A forensic photographer uses cameras and other imaging technologies (such as infrared) to create images of crime scenes, accidents and evidence. The photographs she creates will be used in conjunction with other forensic data to try to solve legal cases and may be used as evidence in legal proceedings.
The annual average salary for a forensic photographer varies widely. While SalaryList.com puts it at approximately £22,750, the Schools in the USA website cites a figure of £15,600. The disparity is probably caused by the fact that many forensic photographers work freelance and their income may vary year to year, making comparative calculations difficult.
One factor that can affect the salary level of a forensic photographer is the state in which he pursues his profession. In its survey of salaries as of December 2010, SalaryList.com found an average salary in Illinois of £27,286, but found the average in Tennessee is only £15,426.
Forensic photographers tend to either work freelance or on the payroll of a coroner's office, police department or sheriff's department (these public institutions tend to offer good benefits packages, including an excellent pension provision). Further employment opportunities may be in the private sector, working for a firm of lawyers.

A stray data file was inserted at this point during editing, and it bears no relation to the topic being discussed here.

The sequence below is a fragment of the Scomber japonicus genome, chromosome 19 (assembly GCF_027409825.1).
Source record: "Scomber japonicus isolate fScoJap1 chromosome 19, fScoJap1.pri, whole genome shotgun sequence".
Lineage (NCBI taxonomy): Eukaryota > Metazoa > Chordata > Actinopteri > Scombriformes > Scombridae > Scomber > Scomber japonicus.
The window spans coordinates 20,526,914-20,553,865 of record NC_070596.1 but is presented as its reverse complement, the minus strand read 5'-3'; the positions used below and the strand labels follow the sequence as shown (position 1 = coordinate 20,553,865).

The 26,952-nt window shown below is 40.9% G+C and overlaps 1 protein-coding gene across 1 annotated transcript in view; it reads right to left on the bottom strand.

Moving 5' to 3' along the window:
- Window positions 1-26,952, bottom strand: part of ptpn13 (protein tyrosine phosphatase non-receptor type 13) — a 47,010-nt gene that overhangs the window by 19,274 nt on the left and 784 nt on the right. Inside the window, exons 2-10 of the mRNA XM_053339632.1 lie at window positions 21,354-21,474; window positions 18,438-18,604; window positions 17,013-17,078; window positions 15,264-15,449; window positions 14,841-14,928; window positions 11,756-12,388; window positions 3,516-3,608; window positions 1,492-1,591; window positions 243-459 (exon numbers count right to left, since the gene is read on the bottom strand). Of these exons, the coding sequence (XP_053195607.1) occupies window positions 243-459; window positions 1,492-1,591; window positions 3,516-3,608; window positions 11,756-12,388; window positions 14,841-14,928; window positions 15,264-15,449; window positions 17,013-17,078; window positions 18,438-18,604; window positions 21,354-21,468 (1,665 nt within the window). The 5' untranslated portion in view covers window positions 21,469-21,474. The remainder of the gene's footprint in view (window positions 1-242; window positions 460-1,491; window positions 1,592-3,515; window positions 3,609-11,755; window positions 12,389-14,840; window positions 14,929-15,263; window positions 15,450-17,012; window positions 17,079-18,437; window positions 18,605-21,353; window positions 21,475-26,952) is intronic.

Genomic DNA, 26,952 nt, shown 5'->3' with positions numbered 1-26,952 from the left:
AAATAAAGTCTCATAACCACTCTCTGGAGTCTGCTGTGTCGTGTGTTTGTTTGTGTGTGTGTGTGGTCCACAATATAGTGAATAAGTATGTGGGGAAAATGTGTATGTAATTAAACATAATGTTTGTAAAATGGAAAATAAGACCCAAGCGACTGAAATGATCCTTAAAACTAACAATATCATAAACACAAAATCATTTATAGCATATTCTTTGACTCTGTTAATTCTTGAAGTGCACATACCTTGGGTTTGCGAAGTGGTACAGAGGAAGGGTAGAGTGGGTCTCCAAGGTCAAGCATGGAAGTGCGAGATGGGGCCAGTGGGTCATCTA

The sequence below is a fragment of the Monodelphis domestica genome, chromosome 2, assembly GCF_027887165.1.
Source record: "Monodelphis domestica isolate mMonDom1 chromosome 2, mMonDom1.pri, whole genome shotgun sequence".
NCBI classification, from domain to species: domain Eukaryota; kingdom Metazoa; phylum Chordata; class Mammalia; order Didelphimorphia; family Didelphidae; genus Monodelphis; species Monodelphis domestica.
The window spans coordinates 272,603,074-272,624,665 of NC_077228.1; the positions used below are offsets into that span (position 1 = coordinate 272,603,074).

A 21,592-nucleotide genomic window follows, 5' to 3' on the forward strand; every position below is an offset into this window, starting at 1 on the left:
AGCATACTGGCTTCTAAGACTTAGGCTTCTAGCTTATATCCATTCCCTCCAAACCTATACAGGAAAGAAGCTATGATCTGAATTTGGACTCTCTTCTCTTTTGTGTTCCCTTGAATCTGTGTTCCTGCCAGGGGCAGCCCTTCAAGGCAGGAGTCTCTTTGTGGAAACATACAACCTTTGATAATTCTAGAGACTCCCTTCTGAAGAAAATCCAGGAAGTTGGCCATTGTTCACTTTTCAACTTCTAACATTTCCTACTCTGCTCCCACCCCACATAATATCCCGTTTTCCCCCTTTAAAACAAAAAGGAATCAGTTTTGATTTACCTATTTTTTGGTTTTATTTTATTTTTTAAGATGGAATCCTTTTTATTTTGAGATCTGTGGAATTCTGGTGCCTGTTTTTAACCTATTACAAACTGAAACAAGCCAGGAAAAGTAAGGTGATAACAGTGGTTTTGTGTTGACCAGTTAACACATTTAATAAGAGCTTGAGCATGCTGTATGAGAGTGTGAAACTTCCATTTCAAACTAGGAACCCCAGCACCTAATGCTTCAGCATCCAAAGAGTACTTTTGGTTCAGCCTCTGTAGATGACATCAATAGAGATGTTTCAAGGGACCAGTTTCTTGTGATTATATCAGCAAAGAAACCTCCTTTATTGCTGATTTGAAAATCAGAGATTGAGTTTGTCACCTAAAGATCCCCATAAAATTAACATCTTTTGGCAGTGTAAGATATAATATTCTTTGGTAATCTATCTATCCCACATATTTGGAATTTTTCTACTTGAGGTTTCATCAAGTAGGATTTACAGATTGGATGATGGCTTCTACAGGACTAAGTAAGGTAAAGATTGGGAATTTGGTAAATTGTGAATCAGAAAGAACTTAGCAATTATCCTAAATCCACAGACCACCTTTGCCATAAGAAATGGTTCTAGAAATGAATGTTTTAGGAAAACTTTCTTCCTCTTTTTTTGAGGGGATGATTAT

There is no formal training course required in order to become a forensic photographer. Some universities that offer criminology or forensics degrees may include forensic photography as a module or specialisation, but many forensic photographers have moved into the field from other photographic professions. Gaining experience is one important aspect of securing the best salary, as is a thorough knowledge and technical skill concerning cameras, computers, image production and -- to further enhance income potential -- technical image technologies such as infrared and ultraviolet.
The Legal Criminal Justice Schools website estimates that demand for experienced professionals in all aspects of forensics, including forensic photography, will rise 31 per cent in the years until 2018. Such a rise in demand should see a commensurate rise in compensation levels.